Twitter announced it would be discontinuing Vine over the coming months in October, this came as a shock to its users. The announcement came as part of Twitter’s restructuring to trim costs as the company tries to find a sustainable way forward. Twitter has released that the app will change into Vine Camera, a low maintenance app. Innovation from Vine did not keep pace with other players on the market including Snapchat and Facebook. Vine’s website will stay up for a few more months so users will be able to have access and can download the videos.
— The Drum (@TheDrum) October 27, 2016
In August Instagram released stories, a feature that allows you to share all moments of your day, not just the ones you want to keep on your profile. The feature works exactly like Snapchat Stories, allowing you to post a slideshow of photos and videos that disappear. Instagram Stories appear at the top of the feed, meaning your followers will inevitably see them without you needing to build a new audience in a different app.
— TechCrunch (@TechCrunch) August 3, 2016
Facebook Live – Two-person broadcast
Facebook introduced the Live feature, which allows users to broadcast to anyone in the world. Facebook Live means you can interact in real time with your followers. There was a big shift in the way we communicated in 2016, and the innovation of live technology created new opportunities for people to come together. The two-person broadcast update allowed for two people in different locations to share a live broadcast. The new feature, invites your friends to “drop in” on your broadcast, and join the conversation.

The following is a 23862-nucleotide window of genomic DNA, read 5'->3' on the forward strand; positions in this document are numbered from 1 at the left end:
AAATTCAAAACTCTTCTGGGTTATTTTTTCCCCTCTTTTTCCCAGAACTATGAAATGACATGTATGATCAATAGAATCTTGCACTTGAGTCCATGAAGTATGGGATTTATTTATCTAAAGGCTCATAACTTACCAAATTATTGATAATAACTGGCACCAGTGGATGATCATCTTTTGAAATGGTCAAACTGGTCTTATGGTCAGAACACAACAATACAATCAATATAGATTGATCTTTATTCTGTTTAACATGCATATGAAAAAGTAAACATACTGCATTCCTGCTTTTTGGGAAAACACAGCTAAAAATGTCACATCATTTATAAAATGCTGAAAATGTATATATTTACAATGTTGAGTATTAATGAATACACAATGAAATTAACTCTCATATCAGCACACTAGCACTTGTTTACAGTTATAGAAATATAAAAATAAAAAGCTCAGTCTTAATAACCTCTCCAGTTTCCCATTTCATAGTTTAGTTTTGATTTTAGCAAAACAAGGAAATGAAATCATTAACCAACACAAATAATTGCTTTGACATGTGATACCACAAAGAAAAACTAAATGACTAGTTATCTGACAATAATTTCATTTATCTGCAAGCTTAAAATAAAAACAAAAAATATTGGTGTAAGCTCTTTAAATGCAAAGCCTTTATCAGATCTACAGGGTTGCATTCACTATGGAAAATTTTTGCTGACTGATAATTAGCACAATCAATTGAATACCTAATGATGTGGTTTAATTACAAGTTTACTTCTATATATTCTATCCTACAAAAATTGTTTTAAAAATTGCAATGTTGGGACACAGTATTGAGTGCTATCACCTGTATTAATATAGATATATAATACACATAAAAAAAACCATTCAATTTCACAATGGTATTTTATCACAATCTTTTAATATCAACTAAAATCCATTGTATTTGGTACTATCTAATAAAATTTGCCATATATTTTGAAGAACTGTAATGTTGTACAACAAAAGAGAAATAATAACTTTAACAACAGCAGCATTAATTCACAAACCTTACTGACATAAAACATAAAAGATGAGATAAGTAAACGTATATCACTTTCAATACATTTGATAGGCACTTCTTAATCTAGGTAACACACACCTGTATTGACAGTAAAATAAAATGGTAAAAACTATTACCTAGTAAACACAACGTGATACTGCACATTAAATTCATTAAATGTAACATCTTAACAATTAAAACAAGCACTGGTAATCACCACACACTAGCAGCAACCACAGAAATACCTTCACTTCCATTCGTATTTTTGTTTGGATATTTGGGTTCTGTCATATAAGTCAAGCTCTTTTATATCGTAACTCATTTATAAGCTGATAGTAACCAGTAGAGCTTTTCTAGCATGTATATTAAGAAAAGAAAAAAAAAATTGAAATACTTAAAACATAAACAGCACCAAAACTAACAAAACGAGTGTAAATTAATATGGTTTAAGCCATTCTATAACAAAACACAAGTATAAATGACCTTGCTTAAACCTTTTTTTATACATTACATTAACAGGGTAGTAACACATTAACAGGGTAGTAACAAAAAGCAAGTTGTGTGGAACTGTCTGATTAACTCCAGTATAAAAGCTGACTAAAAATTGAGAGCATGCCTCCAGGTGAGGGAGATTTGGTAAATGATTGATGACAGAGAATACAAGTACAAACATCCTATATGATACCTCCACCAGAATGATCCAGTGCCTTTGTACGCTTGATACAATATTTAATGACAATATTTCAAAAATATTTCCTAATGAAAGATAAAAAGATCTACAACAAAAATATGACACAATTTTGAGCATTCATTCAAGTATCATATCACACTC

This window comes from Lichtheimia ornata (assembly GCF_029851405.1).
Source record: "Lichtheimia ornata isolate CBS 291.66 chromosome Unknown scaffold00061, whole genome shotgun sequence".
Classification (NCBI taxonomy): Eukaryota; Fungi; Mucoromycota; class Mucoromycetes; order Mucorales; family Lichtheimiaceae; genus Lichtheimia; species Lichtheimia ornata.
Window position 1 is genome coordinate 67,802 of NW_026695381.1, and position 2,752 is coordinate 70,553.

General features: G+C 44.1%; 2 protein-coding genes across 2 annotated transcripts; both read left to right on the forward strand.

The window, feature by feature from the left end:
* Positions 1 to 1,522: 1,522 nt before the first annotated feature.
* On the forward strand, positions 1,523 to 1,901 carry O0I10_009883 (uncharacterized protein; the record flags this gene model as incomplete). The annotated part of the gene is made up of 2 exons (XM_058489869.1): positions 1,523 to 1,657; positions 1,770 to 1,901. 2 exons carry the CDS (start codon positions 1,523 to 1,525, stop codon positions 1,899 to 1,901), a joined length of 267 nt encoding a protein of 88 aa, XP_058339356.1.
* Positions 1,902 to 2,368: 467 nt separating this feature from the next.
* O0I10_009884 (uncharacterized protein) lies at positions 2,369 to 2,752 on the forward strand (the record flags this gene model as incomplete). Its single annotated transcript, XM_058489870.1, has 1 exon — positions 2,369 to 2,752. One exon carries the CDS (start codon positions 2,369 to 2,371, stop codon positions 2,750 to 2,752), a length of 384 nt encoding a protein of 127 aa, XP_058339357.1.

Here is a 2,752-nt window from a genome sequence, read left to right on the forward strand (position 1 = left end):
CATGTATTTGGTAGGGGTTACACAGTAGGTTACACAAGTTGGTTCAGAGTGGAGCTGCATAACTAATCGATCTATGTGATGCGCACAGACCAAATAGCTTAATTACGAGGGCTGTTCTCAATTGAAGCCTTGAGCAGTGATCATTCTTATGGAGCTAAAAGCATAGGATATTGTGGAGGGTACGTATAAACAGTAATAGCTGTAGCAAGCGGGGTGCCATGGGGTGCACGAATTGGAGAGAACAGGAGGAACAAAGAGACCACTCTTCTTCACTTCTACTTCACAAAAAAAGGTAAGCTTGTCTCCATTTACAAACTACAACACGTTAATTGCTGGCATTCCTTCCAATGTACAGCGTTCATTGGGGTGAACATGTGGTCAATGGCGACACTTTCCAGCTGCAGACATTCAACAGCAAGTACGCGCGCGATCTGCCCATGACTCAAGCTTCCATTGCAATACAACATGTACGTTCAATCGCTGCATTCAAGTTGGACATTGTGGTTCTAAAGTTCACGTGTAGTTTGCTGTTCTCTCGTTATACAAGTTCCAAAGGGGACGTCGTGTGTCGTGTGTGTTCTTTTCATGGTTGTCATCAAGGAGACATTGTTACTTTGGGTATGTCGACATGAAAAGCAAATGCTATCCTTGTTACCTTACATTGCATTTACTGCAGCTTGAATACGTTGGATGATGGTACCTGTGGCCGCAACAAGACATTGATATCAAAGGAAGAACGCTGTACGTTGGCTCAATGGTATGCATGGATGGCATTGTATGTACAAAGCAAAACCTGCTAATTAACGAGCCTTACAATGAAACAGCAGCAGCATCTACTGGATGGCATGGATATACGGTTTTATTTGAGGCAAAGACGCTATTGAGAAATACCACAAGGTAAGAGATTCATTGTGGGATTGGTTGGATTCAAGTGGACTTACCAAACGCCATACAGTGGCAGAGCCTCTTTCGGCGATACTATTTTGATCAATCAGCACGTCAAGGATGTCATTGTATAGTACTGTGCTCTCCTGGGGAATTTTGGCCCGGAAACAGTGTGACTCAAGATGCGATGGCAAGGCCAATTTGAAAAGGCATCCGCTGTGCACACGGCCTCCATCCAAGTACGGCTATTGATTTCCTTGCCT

— We are Social Media (@WeRSM) June 24, 2016
Snapchat released memories in 2016, the feature meant Snapchat could encompass the past rather than only being about the present. Memories lets Snapchat users save snaps to a smart, searchable camera roll which enables re-sharing of previously sent snaps. With the ability to save images, the app allows for easier access and a fun, more engaging way to share your memories without scrolling through unsorted camera rolls.
— TechCrunch (@TechCrunch) July 7, 2016
In 2016 Facebook announced Facebook Reactions, six different emoji’s which act as an alternative to the like button these being: angry, sad, wow, haha, yay and love. Facebook users have wished for a dislike button but Facebook CEO Mark Zuckerberg expressed concern that the option would convey negativity. Allowing users to react with different options allows them to express empathy and make it easier to share a wider range of emotions.
— We are Social Media (@WeRSM) January 29, 2016